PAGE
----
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Patterns: The Devil Is In The Details - Part 4  

by Stuart Anslow

Page 1/3

For this final article I look mainly at the 1s degree patterns with some information that you may find useful... Or not, as the case may be.


Toi-Gye’s W Block

Starting off we are going to look at the W Blocks from the 3rd Kup pattern Toi-Gye. Toi-Gye has 6 of these so its important to get them right. My focus is on the way the arms and shoulders move, as I often see students simply turn their fists outwards, then inwards as they a execute this block, with no shoulder or body movement at all, meaning everything stays inline as they turn..


In this pattern there are actually two different ways we turn into the W-Blocks. One is clockwise and the other is anti-clockwise and the shoulders move the opposite way depending on which way you are turning into the blocks.

Following the previous move of Twin Side Elbow Thrust in a Closed Stance (move #12), we turn 90 degrees anti-clockwise into the first of the W Blocks, stepping into a Sitting Stance as we do so. However, as we begin to turn we should offset our shoulders (and in turn our arms) by twisting the shoulders so that the right shoulder moves backwards and the left shoulder moves forward whilst at the same time turning our fists so the palm is facing outwards. This way, as we turn to complete the move, we have actually have a blocking motion that has power generated by the hips and torso, as well as the twisting motion of the arms.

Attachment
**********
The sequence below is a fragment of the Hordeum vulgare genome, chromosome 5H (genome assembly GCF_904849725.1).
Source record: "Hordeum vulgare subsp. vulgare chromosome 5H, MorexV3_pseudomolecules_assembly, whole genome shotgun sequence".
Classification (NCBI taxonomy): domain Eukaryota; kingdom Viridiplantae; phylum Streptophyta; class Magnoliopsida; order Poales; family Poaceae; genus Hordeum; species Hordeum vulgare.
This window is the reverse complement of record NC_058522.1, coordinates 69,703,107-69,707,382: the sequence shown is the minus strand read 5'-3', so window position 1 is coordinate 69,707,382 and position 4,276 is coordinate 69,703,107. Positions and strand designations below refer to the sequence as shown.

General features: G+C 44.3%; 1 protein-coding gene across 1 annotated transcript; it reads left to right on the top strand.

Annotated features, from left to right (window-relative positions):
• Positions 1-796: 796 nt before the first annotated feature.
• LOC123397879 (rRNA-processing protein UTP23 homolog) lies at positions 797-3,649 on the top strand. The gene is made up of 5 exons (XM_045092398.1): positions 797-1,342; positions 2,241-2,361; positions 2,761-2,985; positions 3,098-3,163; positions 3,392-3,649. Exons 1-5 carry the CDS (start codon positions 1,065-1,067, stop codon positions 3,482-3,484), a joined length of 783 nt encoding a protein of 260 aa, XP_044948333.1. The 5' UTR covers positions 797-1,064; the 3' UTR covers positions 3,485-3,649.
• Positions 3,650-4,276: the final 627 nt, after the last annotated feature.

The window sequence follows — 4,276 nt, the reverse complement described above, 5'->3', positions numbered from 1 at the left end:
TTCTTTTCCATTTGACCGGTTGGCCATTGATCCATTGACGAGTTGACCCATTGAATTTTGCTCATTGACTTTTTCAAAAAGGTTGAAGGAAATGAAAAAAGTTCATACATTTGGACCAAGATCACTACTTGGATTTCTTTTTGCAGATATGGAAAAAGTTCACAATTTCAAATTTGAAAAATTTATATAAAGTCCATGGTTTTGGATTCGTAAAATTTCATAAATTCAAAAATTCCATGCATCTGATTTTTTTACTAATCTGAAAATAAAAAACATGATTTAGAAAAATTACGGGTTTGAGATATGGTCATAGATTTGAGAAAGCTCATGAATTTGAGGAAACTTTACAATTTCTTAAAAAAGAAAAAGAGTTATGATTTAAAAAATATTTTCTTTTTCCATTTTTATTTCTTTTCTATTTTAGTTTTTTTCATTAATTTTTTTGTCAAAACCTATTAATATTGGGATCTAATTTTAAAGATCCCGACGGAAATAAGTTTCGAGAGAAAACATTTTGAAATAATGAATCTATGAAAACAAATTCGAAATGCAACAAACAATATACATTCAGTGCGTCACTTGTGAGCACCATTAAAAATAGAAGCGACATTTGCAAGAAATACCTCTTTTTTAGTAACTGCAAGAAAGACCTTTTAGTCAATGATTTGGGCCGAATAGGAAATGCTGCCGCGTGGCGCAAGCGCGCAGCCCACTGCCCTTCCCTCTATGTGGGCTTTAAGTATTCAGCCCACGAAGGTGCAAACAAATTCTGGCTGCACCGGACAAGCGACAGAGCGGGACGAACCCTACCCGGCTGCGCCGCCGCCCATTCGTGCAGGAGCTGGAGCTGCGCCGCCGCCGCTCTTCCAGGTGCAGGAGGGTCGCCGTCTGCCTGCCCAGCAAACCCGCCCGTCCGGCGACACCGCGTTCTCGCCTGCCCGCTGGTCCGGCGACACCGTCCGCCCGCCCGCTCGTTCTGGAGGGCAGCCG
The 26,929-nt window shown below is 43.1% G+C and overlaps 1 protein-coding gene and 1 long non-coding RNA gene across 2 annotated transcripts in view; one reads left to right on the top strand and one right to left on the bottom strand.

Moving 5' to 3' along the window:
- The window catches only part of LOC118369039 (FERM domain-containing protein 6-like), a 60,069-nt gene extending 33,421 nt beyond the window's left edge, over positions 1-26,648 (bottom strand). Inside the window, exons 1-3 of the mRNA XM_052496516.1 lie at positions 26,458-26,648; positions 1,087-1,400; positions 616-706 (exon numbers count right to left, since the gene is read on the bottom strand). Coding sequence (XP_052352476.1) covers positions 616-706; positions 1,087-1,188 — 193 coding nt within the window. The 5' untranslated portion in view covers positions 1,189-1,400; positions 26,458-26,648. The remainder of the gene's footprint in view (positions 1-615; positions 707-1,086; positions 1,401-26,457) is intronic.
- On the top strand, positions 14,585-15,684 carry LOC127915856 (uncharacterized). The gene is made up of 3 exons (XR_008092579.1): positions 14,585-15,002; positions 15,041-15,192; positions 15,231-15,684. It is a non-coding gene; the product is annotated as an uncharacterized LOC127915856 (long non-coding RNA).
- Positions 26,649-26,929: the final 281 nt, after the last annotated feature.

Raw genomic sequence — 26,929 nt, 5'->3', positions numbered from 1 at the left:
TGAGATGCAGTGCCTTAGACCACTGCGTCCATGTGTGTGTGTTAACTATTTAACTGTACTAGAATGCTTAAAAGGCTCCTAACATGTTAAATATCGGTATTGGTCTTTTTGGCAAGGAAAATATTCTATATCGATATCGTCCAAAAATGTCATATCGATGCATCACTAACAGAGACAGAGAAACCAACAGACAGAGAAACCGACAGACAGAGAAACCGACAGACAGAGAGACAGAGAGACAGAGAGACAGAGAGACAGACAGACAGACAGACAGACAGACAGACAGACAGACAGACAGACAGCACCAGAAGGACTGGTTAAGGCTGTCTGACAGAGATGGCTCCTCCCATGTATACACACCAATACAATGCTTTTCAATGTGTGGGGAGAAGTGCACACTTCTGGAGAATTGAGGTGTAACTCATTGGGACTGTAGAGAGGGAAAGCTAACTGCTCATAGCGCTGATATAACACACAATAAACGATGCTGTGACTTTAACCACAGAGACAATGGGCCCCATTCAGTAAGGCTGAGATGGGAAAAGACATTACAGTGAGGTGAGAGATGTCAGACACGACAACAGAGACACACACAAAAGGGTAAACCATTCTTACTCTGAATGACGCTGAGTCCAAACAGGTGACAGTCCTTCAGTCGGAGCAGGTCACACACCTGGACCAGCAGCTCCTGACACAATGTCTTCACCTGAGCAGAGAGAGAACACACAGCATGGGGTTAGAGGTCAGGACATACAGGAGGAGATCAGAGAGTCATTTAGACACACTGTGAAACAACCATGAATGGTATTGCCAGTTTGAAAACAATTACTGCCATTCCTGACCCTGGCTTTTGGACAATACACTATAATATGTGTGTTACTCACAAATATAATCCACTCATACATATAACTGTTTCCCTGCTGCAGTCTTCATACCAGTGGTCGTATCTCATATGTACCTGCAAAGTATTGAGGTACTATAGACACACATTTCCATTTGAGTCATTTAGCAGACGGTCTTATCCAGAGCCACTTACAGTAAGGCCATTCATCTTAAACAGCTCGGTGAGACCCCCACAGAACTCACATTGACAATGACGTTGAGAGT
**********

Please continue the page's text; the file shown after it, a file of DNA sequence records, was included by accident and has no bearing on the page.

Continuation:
The palms of the fists should face outwards during the movement part of this block, twisting sharply back inwards (facing), as we twist our shoulders sharply into position. The next W-Block is a clockwise motion one, so in this case we would do the opposite with the shoulders and push our left shoulder backwards and bring our right shoulder forwards as we begin the move. And so it is with the other four W-Blocks.


Off-turning the shoulders for W-Blocks


Kwang-Gae’s Back Fist To Double Forearm Block

Moves #23 to #24 and moves #27 to #28 asks the student to chnage from a Sitting Stance to a Walking Stance in consecutive motion (i.e. Without stepping) and although these movements seem the same and are simply executed with the opposite arms, there is a small difference in how they are performed.


The first time you perform them, you move your front (right) foot into the Walking Stance, however, when you repeat the combination the second time, you move you back foot to form the Walking Stance. In both instances it is the right foot that moves. And there are no slides or shifts backwards while performing these combinations either—I have seen students shift on each of the moves, but it is only the next moves (#25 and #29) that asks for the student to shift backwards.



Moves #23 to #24

Moves #27 to #28


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